How Authorities Tracked Down a Serial Killer: He Road the Rails Killing People

He lived on trains — hopping on and off while killing people across the country

Published Time: 12.05.2024 - 17:31:14 Modified Time: 12.05.2024 - 17:31:14

He lived on trains — hopping on and off while killing people across the country.

The drifter passed through prisons in Florida and New Mexico, per his online criminal information, but authorities did not even know the serial killer’s name.

Fugitive posters called for the arrest of Rafael Resendiz-Ramirez, and his sister eventually coordinated that man’s surrender in exchange for his psychiatric evaluation and an $86,000 reward, The Los Angeles Times then reported.

But when the killer finally walked into a Texas court in 1999 on a murder charge, he told authorities they had it wrong: his real name, he said, was Ángel Maturino Reséndiz.

A new episode of People Magazine Investigates: Surviving the Railroad Killer – premiering Sunday, May 12 at 9/8 C on ID and streaming on Max – takes viewers on the journey as authorities tracked down a man who for years evaded capture, hiding behind multiple aliases and disguises. (An exclusive clip is shown below.)

Maturino Reséndiz, of Durango, Mexico, entered the United States in 1976. A migrant farm worker, he kept a low profile, altering his appearance with glasses and a mustache (or the absence thereof). He did not own a car,  phone or credit card, making it more difficult for law enforcement to connect a rash of cross-country killings.

In August 1997, he crushed the skull of college student, Christopher Maier, near Kentucky railroad tracks, per court documented testimony.

In October 1998, he fatally struck Leafie Mason, 87, with an iron inside her Hughes Springs, Texas,  home.

And in June 1999 he gunned down George Morber, 80, inside his Gorham, Ill. home, then sexually assaulted the victim's daughter, Carolyn Frederick, fatally striking her “in the head with the shotgun with such force that the shotgun broke into two pieces,” according to court documents.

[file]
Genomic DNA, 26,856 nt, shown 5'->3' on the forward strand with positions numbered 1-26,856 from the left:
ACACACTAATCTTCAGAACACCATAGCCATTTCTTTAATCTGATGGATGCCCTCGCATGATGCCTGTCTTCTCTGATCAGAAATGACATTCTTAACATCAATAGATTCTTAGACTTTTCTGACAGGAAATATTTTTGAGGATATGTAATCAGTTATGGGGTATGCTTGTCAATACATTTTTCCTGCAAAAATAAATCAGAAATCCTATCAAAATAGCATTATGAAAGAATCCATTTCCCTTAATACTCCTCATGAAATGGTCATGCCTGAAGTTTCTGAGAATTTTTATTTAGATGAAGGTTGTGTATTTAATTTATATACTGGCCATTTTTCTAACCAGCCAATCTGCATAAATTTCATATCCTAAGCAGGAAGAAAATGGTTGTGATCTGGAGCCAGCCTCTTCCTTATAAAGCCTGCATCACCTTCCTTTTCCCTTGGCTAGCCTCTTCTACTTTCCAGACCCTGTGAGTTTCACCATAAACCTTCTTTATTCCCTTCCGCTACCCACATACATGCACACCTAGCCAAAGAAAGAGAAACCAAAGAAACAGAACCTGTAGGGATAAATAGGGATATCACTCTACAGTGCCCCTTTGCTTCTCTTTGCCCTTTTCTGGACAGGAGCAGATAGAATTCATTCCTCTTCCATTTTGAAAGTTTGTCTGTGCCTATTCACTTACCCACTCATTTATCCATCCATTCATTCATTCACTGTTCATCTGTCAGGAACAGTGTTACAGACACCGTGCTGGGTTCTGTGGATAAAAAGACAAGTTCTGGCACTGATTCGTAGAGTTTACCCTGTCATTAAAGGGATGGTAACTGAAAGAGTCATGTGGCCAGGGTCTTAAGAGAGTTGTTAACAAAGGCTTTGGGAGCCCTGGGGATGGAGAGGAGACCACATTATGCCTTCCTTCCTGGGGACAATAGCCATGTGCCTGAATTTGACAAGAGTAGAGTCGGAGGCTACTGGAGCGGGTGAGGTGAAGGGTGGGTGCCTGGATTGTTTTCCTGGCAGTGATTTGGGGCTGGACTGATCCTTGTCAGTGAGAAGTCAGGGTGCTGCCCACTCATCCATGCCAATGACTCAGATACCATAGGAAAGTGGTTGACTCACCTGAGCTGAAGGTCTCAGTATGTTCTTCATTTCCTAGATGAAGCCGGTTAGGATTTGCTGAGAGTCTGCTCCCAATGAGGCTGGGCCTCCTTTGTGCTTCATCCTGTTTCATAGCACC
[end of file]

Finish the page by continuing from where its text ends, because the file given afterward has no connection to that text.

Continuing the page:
“It became a manhunt,” Detective James Curless, now retired from the -

Lexington Police Department, says of the killings which were typically near rail lines. “Trying to track a transient person is a lot more difficult than someone who's living and staying in one location.” 

Ultimately, Maturino Reséndiz admitted to killing nine people in two years. DNA evidence tied him to more bodies. 

But he was only convicted of the 1998 killing of Houston physician Claudia Benton, whom he beat to death with her own statuette.

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In opening statements at that trial in 2000, Maturino Reséndiz’s defense lawyers claimed the 40-year-old should be found not guilty by reason of insanity, CBS News then reported.

A psychiatrist testifying for the defense said Maturino Reséndiz was a paranoid schizophrenic who believed himself to be an angel avenging God by killing people he believed were evil, like those he thought were gay and people who performed abortions.

“He was not motivated by the will of God,” prosecutor Lyn McClellan told the jury, per CBS News. “He was motivated by anger, by power, by the desire for sex, by the desire for control and domination.”

Before his sentencing, Maier’s girlfriend, Holly K. Dunn – who had witnessed his railroad killing and who herself had been stabbed, raped and left to die – testified as the only known survivor of the so-called Railroad Killer.

The Houston Chronicle covered the killer's 2006 execution.

“I deserve what I am getting,” Maturino Reséndiz said.

People Magazine Investigates: Surviving the Railroad Killer premieres Sunday, May 12 at 9/8 C on People Magazine Investigates: Surviving a Serial Killer on ID and streams on Max.

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